[Wine]old Wine from CVS

Duane Clark dclark at akamail.com
Sat Oct 30 14:46:07 CDT 2004

Julian Hall wrote:
> How much memory does the machine the problem occurs on have onboard?  It may
> be that the program in question is encroaching on memory used by another
> application / hardware device, or else it has fallen foul of a maximu memory
> constraint of either the hardware or software, and the memory block simply
> cannot be addressed because it is too high?

Take what I say here with a caution; I am not really very knowledgable 
in this area. In general, I believe on modern operating systems 
including Windows ;) and computers, that is not really possible. Each 
program has it's own virtual address space, generally of some very large 
amount like 2-3GB, even if you don't have that much real memory. And one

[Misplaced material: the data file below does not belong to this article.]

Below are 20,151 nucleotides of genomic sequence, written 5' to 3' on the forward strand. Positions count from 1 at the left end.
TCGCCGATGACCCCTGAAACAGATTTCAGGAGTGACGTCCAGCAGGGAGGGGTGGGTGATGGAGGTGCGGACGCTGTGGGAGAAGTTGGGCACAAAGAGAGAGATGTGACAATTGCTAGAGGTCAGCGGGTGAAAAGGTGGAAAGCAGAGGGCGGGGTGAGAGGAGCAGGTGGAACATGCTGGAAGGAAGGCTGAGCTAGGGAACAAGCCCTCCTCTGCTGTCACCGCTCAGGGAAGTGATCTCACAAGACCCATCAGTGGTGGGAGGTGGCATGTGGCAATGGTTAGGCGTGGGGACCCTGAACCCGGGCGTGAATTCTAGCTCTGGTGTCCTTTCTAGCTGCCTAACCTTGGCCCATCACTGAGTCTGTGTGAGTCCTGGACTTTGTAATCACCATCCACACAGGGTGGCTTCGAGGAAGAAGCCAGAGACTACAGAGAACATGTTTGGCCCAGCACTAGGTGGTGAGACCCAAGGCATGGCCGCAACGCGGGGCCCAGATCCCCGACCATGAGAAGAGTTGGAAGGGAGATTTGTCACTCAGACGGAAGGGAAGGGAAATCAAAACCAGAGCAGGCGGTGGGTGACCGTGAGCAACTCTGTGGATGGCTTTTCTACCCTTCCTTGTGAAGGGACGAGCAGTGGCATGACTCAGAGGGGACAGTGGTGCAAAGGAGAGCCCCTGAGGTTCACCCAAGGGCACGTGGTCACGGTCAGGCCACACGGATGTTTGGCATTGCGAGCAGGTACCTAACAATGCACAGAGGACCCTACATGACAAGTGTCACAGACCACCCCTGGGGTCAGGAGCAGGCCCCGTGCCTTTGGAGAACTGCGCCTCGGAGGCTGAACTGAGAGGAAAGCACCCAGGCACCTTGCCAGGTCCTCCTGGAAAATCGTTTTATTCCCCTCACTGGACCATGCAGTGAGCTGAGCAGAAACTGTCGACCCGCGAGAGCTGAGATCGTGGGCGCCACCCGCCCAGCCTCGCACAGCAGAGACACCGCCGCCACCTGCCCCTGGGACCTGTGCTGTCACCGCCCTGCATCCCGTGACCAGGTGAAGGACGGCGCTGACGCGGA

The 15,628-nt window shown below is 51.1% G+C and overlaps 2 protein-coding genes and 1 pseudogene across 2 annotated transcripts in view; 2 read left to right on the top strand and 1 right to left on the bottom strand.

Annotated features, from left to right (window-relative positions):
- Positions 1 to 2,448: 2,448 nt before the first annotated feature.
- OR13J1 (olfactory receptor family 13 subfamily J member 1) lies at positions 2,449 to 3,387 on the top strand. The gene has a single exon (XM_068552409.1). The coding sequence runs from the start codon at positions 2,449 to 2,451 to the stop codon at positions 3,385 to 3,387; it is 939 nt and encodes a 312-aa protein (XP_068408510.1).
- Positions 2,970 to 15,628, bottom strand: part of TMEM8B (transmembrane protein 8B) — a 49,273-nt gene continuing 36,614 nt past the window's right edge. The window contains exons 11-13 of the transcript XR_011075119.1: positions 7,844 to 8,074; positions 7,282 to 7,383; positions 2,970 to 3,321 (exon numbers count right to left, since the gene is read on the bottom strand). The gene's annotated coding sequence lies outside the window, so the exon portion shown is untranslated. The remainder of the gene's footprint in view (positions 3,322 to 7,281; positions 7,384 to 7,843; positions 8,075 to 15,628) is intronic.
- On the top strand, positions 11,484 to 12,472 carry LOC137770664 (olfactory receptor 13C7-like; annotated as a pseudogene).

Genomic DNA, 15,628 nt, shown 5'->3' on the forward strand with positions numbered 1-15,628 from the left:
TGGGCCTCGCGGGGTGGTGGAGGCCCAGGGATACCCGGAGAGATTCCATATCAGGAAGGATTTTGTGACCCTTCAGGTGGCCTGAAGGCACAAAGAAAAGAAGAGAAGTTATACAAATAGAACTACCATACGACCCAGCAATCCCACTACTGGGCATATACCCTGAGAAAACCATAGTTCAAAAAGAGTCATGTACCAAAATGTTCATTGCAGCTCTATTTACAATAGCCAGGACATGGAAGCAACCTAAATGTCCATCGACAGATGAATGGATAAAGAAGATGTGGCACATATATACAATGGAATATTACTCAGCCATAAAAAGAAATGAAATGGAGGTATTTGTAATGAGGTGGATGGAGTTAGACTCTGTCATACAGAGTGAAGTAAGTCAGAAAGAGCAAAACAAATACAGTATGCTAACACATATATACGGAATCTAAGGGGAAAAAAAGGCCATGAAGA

program is not able to encroach on another's address space, even with 
bad programming. It sounds like magic, but it is really sophisticated 
memory management that actually seems to work. In general, memory 
corruption is a problem where a program writes over something within 
it's own address space that it was not supposed to, causing itself to 
crash but nothing else. And that appears to be what is happening here.

That is of course a separate problem from memory exhaustion. But even 
then all that should happen is disk swapping, which slows program 
operation to a crawl, rather than a crash. All three of us have the same 
symptoms, so that is unlikely to be the problem. In my case, I have 1GB, 
and don't come close to exhausting memory.

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